Earlier today I met my new cohort of Creative Writing students for this academic year. I set them a free writing exercise - to respond, somehow, to the image below - and during their time working on this, I also practiced some free writing. I think, when you're buried under bulk amounts of editing or teaching plans or other real-world things, it can be (too) easy to misplace the joy of smaller endeavours, especially creative ones.
This writing isn't my best work by a clear mile and then some. But I sincerely enjoyed the seven minutes I spent writing it and, no matter how I spend the remainder of the day, I can at least say I've done some writing - which is exactly what I preach to my students.
So, here we are. Sunflowers...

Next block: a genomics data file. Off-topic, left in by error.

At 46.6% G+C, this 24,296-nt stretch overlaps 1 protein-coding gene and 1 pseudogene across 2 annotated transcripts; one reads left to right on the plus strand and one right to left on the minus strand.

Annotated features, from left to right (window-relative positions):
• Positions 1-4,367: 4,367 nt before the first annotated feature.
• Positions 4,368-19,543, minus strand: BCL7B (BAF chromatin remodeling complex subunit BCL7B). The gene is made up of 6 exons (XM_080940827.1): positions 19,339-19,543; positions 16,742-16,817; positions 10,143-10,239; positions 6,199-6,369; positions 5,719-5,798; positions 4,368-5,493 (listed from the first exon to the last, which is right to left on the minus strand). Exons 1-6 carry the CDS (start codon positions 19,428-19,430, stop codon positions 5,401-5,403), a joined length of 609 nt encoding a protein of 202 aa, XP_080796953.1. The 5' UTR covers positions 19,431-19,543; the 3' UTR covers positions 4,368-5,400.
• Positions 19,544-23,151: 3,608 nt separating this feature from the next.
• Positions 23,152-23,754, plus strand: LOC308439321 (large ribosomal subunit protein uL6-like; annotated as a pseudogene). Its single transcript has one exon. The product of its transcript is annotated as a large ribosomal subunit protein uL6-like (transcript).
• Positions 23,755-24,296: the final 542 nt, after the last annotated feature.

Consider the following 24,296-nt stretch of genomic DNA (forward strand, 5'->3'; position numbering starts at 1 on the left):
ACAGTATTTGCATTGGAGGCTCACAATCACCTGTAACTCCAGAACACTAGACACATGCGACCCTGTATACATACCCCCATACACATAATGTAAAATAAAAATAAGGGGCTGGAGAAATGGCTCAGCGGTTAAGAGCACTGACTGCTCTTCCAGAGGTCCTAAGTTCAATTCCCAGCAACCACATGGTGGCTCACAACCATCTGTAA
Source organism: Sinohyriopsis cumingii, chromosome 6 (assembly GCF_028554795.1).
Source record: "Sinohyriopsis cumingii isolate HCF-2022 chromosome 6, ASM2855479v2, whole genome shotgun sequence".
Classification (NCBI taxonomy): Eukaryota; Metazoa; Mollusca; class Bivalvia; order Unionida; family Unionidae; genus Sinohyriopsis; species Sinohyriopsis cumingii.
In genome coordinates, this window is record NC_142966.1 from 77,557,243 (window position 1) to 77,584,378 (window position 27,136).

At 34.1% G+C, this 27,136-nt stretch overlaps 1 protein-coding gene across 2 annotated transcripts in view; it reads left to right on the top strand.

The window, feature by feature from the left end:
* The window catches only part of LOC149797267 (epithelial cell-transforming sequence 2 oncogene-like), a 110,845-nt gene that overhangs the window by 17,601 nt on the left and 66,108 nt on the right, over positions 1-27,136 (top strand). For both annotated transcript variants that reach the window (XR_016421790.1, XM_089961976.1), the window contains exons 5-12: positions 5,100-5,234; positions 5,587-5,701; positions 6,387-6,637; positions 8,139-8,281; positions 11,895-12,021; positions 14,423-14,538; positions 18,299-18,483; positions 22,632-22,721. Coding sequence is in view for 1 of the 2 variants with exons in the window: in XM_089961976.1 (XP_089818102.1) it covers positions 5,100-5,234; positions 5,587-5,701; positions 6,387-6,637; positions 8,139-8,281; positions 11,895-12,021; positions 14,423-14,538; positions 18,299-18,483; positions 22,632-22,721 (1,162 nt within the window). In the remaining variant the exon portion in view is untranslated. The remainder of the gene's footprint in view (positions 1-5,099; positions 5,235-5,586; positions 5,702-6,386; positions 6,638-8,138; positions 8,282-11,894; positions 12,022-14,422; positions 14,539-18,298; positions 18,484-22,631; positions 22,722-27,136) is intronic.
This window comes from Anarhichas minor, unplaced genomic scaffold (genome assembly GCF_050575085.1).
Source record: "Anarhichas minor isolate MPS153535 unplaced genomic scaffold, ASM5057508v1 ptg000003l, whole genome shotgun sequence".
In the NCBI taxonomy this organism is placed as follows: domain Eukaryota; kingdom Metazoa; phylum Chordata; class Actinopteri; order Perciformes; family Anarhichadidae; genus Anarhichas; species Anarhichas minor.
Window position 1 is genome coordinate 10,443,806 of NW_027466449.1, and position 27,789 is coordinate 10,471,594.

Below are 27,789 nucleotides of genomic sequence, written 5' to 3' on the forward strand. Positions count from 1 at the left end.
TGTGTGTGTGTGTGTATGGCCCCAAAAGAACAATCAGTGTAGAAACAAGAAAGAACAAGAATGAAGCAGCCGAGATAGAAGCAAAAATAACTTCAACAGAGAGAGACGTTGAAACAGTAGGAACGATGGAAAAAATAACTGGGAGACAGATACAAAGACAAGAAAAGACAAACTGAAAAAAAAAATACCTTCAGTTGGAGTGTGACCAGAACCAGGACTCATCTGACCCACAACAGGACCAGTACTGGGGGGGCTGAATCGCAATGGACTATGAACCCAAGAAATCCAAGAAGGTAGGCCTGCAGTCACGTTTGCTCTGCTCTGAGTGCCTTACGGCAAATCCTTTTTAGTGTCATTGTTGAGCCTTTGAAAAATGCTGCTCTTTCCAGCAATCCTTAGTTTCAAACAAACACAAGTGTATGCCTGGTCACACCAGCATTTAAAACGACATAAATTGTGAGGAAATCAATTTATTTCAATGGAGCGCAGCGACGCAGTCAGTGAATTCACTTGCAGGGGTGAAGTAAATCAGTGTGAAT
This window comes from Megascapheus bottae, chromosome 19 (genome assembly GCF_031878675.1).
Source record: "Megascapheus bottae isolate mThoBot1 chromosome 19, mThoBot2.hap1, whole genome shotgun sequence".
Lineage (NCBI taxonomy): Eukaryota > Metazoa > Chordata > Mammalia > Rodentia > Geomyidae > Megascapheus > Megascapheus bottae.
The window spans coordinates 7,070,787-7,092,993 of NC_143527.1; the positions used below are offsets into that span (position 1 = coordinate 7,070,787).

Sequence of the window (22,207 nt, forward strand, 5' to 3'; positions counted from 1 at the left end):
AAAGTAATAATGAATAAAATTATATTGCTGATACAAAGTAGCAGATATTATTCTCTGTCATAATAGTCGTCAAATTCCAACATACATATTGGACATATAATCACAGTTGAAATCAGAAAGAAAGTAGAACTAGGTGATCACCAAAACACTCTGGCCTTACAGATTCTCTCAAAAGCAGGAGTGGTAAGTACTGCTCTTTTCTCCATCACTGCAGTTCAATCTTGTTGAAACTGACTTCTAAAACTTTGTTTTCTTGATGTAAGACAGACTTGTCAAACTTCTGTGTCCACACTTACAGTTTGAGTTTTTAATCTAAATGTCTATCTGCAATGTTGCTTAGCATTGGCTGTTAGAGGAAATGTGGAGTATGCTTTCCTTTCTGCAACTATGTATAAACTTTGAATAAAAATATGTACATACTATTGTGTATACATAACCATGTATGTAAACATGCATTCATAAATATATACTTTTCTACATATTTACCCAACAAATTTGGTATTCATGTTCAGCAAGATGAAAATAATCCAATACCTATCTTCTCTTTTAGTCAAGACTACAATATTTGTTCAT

She loved yellow; something about the inherent warmth of the colour. She considered it to be a shade of happiness. The first time she got lost was as a child, swathed in yellow, giants that made her worry for a moment that she might have tumbled into the sun - or rather, a land made of hundreds of suns, perched atop stalks with leaves that waved and clapped as the wind lapped around them. Her father had been wearing a summer yellow shirt that had disguised him against the backdrop of the forest -
For the longest time, I have greeted every new university cohort with the same writing prompt: The sealed envelope.